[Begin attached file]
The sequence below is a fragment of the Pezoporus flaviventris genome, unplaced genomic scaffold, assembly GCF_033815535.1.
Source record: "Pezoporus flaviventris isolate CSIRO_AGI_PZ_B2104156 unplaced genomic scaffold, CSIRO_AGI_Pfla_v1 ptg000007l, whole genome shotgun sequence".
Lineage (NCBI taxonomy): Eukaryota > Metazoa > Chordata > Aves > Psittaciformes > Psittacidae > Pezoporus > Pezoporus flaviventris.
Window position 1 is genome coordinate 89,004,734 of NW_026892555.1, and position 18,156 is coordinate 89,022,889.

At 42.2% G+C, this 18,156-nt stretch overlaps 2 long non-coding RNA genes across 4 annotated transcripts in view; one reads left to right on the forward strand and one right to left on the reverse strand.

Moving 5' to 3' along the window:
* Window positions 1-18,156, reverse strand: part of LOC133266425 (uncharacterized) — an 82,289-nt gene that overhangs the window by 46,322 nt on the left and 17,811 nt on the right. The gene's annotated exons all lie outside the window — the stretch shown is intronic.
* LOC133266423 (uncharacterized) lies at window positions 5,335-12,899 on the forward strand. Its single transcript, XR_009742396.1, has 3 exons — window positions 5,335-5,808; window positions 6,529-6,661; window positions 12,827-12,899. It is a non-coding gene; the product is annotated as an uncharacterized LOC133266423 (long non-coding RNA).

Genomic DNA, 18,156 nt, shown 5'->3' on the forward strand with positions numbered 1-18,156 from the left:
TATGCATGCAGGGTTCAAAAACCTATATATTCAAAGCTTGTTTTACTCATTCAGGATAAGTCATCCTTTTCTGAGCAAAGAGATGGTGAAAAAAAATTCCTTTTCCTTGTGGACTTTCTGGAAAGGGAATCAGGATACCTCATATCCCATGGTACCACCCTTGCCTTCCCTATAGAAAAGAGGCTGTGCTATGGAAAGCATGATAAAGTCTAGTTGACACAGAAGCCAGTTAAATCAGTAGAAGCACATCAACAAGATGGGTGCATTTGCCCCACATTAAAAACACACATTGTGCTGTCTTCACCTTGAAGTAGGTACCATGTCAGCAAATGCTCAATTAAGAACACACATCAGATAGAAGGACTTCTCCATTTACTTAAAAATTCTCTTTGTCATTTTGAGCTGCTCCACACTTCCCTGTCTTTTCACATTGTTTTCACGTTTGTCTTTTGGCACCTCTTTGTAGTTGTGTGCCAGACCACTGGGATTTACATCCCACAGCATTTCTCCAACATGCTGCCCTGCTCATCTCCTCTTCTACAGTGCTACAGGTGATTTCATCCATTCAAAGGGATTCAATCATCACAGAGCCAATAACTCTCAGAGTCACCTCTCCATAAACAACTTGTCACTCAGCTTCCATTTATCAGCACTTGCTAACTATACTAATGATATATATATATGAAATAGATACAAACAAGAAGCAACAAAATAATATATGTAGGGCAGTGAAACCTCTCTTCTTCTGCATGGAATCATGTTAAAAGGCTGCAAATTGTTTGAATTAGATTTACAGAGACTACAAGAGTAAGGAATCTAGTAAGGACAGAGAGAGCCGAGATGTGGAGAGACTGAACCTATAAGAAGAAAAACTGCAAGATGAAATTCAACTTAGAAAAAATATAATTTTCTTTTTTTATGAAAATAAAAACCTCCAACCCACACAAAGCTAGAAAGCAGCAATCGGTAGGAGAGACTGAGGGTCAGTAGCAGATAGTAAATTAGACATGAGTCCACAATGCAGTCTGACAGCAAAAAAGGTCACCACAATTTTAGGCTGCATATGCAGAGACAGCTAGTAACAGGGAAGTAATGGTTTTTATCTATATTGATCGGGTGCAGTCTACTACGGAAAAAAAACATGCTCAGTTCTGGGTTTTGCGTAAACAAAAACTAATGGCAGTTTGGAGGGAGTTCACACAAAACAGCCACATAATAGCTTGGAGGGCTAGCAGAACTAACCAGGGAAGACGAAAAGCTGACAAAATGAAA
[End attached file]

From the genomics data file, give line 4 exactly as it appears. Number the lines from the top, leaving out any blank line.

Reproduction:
Window position 1 is genome coordinate 89,004,734 of NW_026892555.1, and position 18,156 is coordinate 89,022,889.